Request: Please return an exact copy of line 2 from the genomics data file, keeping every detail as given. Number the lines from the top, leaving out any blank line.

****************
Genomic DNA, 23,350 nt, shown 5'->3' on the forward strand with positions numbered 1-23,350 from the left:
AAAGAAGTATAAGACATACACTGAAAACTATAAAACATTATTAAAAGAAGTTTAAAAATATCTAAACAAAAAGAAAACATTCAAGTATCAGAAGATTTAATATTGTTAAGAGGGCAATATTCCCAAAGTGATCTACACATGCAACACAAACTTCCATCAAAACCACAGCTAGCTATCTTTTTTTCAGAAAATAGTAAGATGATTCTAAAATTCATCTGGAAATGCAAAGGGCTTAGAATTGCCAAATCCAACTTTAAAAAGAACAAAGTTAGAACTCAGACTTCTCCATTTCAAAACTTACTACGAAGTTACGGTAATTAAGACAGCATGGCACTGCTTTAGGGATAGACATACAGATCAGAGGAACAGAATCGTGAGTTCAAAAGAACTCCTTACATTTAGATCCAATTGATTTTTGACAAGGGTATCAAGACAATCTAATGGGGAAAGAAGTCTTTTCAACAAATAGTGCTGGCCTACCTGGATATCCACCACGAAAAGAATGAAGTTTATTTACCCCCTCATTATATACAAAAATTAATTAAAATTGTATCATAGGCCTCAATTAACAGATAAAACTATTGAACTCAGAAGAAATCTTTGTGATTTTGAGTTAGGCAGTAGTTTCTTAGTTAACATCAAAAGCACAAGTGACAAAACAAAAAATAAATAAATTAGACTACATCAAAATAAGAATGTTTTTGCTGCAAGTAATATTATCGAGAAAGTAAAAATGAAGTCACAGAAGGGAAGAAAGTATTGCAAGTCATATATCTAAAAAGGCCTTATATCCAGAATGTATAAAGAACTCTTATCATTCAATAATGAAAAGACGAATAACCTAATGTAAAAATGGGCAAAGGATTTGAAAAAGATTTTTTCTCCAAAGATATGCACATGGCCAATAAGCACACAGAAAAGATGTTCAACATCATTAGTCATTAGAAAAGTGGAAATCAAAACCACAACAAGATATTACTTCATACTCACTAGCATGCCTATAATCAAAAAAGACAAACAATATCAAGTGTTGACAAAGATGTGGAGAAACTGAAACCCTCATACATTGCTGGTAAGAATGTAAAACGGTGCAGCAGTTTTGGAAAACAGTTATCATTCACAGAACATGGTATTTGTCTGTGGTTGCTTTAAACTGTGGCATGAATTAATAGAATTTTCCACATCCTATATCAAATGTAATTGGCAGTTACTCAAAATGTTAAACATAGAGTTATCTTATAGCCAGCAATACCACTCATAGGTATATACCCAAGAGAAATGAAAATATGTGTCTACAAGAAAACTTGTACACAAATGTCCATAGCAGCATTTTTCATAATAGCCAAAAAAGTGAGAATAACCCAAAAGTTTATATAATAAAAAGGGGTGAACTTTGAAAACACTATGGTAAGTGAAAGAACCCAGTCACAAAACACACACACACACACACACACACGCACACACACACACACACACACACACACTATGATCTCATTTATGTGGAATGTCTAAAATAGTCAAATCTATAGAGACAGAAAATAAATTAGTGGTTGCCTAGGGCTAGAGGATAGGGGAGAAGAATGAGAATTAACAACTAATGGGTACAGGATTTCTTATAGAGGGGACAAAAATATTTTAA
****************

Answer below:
AAAGAAGTATAAGACATACACTGAAAACTATAAAACATTATTAAAAGAAGTTTAAAAATATCTAAACAAAAAGAAAACATTCAAGTATCAGAAGATTTAATATTGTTAAGAGGGCAATATTCCCAAAGTGATCTACACATGCAACACAAACTTCCATCAAAACCACAGCTAGCTATCTTTTTTTCAGAAAATAGTAAGATGATTCTAAAATTCATCTGGAAATGCAAAGGGCTTAGAATTGCCAAATCCAACTTTAAAAAGAACAAAGTTAGAACTCAGACTTCTCCATTTCAAAACTTACTACGAAGTTACGGTAATTAAGACAGCATGGCACTGCTTTAGGGATAGACATACAGATCAGAGGAACAGAATCGTGAGTTCAAAAGAACTCCTTACATTTAGATCCAATTGATTTTTGACAAGGGTATCAAGACAATCTAATGGGGAAAGAAGTCTTTTCAACAAATAGTGCTGGCCTACCTGGATATCCACCACGAAAAGAATGAAGTTTATTTACCCCCTCATTATATACAAAAATTAATTAAAATTGTATCATAGGCCTCAATTAACAGATAAAACTATTGAACTCAGAAGAAATCTTTGTGATTTTGAGTTAGGCAGTAGTTTCTTAGTTAACATCAAAAGCACAAGTGACAAAACAAAAAATAAATAAATTAGACTACATCAAAATAAGAATGTTTTTGCTGCAAGTAATATTATCGAGAAAGTAAAAATGAAGTCACAGAAGGGAAGAAAGTATTGCAAGTCATATATCTAAAAAGGCCTTATATCCAGAATGTATAAAGAACTCTTATCATTCAATAATGAAAAGACGAATAACCTAATGTAAAAATGGGCAAAGGATTTGAAAAAGATTTTTTCTCCAAAGATATGCACATGGCCAATAAGCACACAGAAAAGATGTTCAACATCATTAGTCATTAGAAAAGTGGAAATCAAAACCACAACAAGATATTACTTCATACTCACTAGCATGCCTATAATCAAAAAAGACAAACAATATCAAGTGTTGACAAAGATGTGGAGAAACTGAAACCCTCATACATTGCTGGTAAGAATGTAAAACGGTGCAGCAGTTTTGGAAAACAGTTATCATTCACAGAACATGGTATTTGTCTGTGGTTGCTTTAAACTGTGGCATGAATTAATAGAATTTTCCACATCCTATATCAAATGTAATTGGCAGTTACTCAAAATGTTAAACATAGAGTTATCTTATAGCCAGCAATACCACTCATAGGTATATACCCAAGAGAAATGAAAATATGTGTCTACAAGAAAACTTGTACACAAATGTCCATAGCAGCATTTTTCATAATAGCCAAAAAAGTGAGAATAACCCAAAAGTTTATATAATAAAAAGGGGTGAACTTTGAAAACACTATGGTAAGTGAAAGAACCCAGTCACAAAACACACACACACACACACACACACGCACACACACACACACACACACACACACTATGATCTCATTTATGTGGAATGTCTAAAATAGTCAAATCTATAGAGACAGAAAATAAATTAGTGGTTGCCTAGGGCTAGAGGATAGGGGAGAAGAATGAGAATTAACAACTAATGGGTACAGGATTTCTTATAGAGGGGACAAAAATATTTTAA